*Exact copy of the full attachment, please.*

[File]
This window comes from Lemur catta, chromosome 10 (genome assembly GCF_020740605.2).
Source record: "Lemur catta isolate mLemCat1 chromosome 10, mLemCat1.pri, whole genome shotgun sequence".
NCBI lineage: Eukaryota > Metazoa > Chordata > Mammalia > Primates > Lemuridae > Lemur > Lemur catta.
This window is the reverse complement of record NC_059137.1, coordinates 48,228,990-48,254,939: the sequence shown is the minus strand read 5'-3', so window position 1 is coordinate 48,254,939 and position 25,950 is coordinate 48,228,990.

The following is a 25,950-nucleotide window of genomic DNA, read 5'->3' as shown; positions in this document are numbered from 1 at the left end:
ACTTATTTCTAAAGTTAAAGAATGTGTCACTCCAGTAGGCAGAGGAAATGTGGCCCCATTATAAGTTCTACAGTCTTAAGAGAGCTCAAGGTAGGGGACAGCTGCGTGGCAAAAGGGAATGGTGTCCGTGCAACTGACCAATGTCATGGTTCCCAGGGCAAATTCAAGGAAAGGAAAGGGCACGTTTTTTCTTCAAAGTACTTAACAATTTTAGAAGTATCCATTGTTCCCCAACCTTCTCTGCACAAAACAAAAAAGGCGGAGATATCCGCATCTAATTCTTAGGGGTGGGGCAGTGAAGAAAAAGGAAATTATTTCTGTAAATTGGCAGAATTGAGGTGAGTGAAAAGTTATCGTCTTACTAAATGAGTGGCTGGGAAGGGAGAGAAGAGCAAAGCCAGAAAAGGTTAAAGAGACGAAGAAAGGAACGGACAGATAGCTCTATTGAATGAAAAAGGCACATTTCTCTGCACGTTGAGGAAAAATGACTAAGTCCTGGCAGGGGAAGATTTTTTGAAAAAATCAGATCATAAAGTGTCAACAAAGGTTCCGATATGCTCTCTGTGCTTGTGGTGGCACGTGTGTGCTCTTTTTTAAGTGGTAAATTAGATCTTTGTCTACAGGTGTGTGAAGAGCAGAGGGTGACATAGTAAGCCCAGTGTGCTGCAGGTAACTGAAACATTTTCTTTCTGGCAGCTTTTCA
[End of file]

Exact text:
This window comes from Lemur catta, chromosome 10 (genome assembly GCF_020740605.2).
Source record: "Lemur catta isolate mLemCat1 chromosome 10, mLemCat1.pri, whole genome shotgun sequence".
NCBI lineage: Eukaryota > Metazoa > Chordata > Mammalia > Primates > Lemuridae > Lemur > Lemur catta.
This window is the reverse complement of record NC_059137.1, coordinates 48,228,990-48,254,939: the sequence shown is the minus strand read 5'-3', so window position 1 is coordinate 48,254,939 and position 25,950 is coordinate 48,228,990.

The following is a 25,950-nucleotide window of genomic DNA, read 5'->3' as shown; positions in this document are numbered from 1 at the left end:
ACTTATTTCTAAAGTTAAAGAATGTGTCACTCCAGTAGGCAGAGGAAATGTGGCCCCATTATAAGTTCTACAGTCTTAAGAGAGCTCAAGGTAGGGGACAGCTGCGTGGCAAAAGGGAATGGTGTCCGTGCAACTGACCAATGTCATGGTTCCCAGGGCAAATTCAAGGAAAGGAAAGGGCACGTTTTTTCTTCAAAGTACTTAACAATTTTAGAAGTATCCATTGTTCCCCAACCTTCTCTGCACAAAACAAAAAAGGCGGAGATATCCGCATCTAATTCTTAGGGGTGGGGCAGTGAAGAAAAAGGAAATTATTTCTGTAAATTGGCAGAATTGAGGTGAGTGAAAAGTTATCGTCTTACTAAATGAGTGGCTGGGAAGGGAGAGAAGAGCAAAGCCAGAAAAGGTTAAAGAGACGAAGAAAGGAACGGACAGATAGCTCTATTGAATGAAAAAGGCACATTTCTCTGCACGTTGAGGAAAAATGACTAAGTCCTGGCAGGGGAAGATTTTTTGAAAAAATCAGATCATAAAGTGTCAACAAAGGTTCCGATATGCTCTCTGTGCTTGTGGTGGCACGTGTGTGCTCTTTTTTAAGTGGTAAATTAGATCTTTGTCTACAGGTGTGTGAAGAGCAGAGGGTGACATAGTAAGCCCAGTGTGCTGCAGGTAACTGAAACATTTTCTTTCTGGCAGCTTTTCA